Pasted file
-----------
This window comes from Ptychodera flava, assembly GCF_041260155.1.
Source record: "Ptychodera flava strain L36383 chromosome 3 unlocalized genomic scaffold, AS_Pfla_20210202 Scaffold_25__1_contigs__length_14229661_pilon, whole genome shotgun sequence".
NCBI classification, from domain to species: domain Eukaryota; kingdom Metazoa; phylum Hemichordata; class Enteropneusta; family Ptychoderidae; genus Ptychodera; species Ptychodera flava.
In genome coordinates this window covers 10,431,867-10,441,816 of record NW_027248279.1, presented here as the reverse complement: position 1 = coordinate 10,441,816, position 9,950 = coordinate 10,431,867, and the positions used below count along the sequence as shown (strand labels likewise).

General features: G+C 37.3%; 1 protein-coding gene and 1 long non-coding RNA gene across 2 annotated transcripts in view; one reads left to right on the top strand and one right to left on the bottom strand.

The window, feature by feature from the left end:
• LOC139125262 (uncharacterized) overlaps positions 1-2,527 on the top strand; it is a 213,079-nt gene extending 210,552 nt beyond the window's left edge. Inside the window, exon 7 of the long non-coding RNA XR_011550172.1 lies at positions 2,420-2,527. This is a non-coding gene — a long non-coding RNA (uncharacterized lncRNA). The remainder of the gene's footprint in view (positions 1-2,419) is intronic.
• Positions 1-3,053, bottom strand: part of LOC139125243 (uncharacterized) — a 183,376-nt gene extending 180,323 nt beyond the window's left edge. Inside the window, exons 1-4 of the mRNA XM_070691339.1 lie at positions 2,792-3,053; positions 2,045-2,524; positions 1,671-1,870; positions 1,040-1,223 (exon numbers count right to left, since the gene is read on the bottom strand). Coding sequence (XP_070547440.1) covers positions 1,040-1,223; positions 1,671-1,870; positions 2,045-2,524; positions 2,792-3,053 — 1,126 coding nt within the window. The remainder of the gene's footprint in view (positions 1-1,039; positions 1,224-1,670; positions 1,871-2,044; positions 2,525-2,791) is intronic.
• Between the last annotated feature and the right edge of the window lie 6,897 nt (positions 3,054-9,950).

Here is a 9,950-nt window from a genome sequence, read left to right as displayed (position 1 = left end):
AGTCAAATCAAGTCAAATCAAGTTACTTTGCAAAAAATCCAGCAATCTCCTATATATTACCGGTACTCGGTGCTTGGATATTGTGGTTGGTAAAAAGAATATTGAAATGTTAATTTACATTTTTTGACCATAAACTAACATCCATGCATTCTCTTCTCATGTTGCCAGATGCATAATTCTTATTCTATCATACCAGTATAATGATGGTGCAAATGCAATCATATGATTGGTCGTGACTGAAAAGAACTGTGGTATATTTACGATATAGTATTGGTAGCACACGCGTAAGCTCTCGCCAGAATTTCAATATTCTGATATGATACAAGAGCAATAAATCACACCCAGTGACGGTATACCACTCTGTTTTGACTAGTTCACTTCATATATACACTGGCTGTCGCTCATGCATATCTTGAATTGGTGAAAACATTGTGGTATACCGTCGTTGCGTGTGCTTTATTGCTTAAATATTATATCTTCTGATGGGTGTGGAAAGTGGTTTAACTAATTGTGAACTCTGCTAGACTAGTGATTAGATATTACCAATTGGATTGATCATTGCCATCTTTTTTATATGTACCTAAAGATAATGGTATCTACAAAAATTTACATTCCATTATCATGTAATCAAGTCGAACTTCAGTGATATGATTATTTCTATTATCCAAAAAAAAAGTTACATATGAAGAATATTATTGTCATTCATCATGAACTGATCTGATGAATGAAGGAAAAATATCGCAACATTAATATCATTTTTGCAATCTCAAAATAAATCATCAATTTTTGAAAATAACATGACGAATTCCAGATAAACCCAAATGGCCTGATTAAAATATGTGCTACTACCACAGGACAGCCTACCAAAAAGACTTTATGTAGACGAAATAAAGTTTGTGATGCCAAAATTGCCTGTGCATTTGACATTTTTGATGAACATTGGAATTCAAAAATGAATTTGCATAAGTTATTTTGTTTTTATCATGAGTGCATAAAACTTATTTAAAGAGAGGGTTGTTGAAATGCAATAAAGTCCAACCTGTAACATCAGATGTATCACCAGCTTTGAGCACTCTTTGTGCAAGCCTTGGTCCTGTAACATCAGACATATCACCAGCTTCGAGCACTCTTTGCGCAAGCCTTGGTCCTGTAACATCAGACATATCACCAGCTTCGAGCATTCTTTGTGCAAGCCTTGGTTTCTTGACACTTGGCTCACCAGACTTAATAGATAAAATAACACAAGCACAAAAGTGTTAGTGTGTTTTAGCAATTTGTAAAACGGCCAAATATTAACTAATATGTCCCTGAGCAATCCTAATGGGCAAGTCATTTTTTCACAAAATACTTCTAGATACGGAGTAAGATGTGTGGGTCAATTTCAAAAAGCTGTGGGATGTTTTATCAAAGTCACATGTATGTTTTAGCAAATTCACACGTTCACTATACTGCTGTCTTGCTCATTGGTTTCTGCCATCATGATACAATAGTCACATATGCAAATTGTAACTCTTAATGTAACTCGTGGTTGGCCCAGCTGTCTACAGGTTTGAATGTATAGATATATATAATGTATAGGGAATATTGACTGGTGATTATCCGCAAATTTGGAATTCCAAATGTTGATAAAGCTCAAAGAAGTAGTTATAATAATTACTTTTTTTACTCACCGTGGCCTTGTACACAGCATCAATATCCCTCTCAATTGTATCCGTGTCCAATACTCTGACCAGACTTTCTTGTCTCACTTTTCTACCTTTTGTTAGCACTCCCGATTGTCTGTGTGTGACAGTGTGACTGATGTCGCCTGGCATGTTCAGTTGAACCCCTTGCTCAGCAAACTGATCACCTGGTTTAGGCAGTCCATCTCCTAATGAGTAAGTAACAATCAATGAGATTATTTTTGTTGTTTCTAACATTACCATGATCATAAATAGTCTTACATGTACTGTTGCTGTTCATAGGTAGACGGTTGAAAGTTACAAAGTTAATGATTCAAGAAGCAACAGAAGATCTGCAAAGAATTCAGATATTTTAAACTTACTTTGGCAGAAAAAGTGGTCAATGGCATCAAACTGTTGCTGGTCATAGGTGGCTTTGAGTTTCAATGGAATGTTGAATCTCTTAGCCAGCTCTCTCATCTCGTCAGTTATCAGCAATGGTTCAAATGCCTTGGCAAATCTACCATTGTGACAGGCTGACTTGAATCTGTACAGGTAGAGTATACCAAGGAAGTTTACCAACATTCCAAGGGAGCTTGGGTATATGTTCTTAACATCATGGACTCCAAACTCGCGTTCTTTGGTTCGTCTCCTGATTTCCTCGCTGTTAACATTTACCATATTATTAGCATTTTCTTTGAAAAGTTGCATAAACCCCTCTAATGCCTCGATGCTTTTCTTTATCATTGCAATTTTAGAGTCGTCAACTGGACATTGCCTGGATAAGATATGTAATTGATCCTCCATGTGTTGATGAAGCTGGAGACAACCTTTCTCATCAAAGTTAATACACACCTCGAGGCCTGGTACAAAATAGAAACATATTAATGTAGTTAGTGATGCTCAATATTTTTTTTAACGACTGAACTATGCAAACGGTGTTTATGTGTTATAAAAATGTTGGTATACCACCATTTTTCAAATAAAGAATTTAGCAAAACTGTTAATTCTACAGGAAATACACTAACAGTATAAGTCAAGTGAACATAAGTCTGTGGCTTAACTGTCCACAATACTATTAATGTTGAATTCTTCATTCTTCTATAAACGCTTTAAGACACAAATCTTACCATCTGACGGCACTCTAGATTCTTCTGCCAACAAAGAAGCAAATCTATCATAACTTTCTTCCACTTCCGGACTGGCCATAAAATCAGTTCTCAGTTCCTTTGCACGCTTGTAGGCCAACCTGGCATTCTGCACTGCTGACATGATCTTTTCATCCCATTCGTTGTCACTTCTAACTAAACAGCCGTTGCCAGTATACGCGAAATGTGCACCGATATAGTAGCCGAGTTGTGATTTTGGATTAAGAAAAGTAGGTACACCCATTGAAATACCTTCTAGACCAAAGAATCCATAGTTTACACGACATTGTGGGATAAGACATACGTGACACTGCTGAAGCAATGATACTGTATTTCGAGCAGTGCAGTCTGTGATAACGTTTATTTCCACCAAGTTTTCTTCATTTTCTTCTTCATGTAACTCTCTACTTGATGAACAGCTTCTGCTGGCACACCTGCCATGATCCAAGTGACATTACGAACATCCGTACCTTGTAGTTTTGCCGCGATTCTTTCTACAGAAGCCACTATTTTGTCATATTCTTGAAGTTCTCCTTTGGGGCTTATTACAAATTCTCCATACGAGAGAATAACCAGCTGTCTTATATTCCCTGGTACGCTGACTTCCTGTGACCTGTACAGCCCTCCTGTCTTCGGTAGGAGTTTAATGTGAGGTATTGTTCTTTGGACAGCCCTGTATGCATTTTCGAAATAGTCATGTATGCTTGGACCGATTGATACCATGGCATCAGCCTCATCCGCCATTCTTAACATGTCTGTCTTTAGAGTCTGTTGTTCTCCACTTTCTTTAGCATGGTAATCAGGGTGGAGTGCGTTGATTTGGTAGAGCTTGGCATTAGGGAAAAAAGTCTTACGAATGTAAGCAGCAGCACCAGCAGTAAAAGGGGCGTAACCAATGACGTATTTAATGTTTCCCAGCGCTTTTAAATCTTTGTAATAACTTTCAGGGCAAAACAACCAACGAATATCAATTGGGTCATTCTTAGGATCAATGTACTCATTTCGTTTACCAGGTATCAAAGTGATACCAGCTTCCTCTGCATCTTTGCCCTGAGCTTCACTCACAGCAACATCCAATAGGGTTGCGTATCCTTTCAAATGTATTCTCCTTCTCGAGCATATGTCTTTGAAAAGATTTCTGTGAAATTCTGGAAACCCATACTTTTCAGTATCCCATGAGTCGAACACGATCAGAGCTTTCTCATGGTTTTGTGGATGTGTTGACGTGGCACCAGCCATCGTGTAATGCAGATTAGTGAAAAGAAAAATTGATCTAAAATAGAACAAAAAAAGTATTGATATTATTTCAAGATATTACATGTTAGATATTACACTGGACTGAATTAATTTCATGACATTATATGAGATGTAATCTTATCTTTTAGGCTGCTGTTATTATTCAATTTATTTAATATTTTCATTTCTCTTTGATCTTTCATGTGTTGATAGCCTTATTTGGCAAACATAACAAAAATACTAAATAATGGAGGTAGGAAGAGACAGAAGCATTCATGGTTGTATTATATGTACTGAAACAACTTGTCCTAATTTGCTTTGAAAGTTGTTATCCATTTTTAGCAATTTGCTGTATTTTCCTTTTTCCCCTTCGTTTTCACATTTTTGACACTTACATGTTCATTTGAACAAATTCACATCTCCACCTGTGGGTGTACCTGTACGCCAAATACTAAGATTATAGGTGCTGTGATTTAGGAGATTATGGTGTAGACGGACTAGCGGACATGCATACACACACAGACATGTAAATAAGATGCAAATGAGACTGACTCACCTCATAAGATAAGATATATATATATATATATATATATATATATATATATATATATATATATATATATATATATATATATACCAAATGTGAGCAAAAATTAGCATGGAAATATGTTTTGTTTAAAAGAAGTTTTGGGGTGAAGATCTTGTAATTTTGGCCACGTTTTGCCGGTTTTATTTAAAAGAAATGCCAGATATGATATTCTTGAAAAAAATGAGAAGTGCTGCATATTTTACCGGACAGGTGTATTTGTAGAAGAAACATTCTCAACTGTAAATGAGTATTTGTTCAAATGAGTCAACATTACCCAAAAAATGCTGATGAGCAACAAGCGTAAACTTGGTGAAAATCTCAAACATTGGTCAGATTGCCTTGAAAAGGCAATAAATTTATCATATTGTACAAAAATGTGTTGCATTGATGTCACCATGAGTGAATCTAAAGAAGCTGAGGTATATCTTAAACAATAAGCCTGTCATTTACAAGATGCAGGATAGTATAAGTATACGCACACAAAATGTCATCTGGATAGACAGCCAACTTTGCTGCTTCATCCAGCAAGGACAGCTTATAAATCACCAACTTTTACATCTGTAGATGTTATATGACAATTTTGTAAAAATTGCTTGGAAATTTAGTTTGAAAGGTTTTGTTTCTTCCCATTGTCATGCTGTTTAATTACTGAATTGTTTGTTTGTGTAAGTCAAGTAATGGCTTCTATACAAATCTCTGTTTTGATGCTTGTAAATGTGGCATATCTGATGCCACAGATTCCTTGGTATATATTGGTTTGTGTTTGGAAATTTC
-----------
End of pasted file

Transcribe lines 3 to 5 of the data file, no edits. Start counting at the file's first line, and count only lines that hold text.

NCBI classification, from domain to species: domain Eukaryota; kingdom Metazoa; phylum Hemichordata; class Enteropneusta; family Ptychoderidae; genus Ptychodera; species Ptychodera flava.
In genome coordinates this window covers 10,431,867-10,441,816 of record NW_027248279.1, presented here as the reverse complement: position 1 = coordinate 10,441,816, position 9,950 = coordinate 10,431,867, and the positions used below count along the sequence as shown (strand labels likewise).

General features: G+C 37.3%; 1 protein-coding gene and 1 long non-coding RNA gene across 2 annotated transcripts in view; one reads left to right on the top strand and one right to left on the bottom strand.